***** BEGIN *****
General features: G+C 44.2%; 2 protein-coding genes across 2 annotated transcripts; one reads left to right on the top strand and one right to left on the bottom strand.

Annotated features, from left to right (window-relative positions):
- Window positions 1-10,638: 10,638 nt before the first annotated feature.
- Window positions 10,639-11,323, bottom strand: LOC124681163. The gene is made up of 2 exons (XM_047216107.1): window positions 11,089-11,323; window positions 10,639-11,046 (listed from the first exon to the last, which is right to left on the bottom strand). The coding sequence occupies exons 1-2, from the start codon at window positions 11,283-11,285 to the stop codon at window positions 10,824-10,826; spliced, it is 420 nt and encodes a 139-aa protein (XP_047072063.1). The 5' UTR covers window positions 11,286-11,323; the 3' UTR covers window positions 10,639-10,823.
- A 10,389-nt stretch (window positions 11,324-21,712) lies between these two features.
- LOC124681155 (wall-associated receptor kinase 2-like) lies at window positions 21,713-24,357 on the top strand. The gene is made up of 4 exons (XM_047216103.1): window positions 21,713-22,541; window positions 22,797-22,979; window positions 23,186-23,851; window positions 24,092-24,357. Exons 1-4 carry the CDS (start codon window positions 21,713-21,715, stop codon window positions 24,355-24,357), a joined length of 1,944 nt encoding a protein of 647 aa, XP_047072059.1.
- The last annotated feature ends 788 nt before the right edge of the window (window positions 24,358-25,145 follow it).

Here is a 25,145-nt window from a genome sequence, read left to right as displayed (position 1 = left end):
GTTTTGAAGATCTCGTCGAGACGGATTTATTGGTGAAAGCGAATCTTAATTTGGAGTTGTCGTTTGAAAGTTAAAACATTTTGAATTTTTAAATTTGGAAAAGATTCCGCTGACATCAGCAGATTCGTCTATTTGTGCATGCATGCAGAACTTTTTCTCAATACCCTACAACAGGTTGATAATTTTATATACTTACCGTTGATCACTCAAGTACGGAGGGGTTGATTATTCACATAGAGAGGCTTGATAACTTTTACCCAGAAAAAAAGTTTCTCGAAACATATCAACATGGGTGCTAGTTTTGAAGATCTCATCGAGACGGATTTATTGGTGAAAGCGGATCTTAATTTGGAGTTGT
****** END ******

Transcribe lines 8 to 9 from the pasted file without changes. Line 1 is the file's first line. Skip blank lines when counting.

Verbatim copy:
Here is a 25,145-nt window from a genome sequence, read left to right as displayed (position 1 = left end):
GTTTTGAAGATCTCGTCGAGACGGATTTATTGGTGAAAGCGAATCTTAATTTGGAGTTGTCGTTTGAAAGTTAAAACATTTTGAATTTTTAAATTTGGAAAAGATTCCGCTGACATCAGCAGATTCGTCTATTTGTGCATGCATGCAGAACTTTTTCTCAATACCCTACAACAGGTTGATAATTTTATATACTTACCGTTGATCACTCAAGTACGGAGGGGTTGATTATTCACATAGAGAGGCTTGATAACTTTTACCCAGAAAAAAAGTTTCTCGAAACATATCAACATGGGTGCTAGTTTTGAAGATCTCATCGAGACGGATTTATTGGTGAAAGCGGATCTTAATTTGGAGTTGT